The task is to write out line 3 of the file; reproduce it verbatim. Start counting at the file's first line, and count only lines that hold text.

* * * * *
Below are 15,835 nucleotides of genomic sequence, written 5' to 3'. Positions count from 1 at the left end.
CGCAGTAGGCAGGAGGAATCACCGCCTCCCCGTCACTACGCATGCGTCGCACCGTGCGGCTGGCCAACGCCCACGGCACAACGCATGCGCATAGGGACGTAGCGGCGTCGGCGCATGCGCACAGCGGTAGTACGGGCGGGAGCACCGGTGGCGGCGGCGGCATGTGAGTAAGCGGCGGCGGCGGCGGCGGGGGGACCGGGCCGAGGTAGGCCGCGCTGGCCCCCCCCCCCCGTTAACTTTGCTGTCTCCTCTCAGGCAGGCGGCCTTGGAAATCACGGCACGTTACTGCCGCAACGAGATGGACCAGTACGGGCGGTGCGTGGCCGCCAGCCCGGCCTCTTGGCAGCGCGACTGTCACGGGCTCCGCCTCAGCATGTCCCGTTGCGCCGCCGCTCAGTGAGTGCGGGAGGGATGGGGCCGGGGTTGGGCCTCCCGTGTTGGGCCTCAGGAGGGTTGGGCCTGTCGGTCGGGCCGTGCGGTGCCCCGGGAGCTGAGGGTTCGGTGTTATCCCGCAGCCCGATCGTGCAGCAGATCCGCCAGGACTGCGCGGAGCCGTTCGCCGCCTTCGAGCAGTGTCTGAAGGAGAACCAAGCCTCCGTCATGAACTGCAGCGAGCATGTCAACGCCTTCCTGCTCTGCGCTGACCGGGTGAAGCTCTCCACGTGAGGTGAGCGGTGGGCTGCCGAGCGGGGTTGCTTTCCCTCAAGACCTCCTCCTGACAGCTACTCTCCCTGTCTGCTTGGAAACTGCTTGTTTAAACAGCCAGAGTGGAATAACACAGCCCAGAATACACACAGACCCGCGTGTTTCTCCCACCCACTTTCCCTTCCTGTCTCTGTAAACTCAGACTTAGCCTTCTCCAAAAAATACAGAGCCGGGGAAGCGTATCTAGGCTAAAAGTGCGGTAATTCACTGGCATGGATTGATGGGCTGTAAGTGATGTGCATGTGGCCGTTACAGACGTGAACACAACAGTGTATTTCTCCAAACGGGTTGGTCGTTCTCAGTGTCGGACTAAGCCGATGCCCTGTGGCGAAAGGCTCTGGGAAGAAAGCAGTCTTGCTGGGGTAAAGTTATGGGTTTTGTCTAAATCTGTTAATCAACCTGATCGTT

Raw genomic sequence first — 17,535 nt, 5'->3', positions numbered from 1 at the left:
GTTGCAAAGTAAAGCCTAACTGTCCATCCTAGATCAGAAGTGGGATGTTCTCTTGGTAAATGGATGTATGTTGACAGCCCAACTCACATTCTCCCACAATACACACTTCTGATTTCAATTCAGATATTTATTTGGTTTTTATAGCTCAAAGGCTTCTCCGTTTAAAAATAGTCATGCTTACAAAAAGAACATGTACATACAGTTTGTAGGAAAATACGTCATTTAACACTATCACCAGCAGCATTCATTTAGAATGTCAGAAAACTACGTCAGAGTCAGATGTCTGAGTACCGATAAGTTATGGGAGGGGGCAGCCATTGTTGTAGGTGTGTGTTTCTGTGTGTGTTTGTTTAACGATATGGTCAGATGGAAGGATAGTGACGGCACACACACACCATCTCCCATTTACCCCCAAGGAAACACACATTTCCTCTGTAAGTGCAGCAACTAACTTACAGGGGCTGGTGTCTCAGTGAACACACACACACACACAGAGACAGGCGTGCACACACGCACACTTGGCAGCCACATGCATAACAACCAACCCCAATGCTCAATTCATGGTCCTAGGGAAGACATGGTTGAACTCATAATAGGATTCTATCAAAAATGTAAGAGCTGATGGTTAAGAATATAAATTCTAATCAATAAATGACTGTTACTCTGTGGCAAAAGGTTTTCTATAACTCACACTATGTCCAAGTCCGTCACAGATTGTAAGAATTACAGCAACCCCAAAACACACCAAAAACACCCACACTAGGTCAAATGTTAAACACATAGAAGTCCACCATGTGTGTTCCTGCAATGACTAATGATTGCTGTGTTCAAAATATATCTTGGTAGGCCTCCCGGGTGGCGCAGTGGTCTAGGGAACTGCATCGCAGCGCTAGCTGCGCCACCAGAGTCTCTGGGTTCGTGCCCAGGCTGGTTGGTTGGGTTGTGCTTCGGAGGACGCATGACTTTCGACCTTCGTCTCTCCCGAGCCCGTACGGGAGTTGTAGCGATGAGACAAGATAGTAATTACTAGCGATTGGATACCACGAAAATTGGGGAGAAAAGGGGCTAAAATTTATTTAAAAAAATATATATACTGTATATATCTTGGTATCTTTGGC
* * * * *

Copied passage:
Raw genomic sequence first — 17,535 nt, 5'->3', positions numbered from 1 at the left: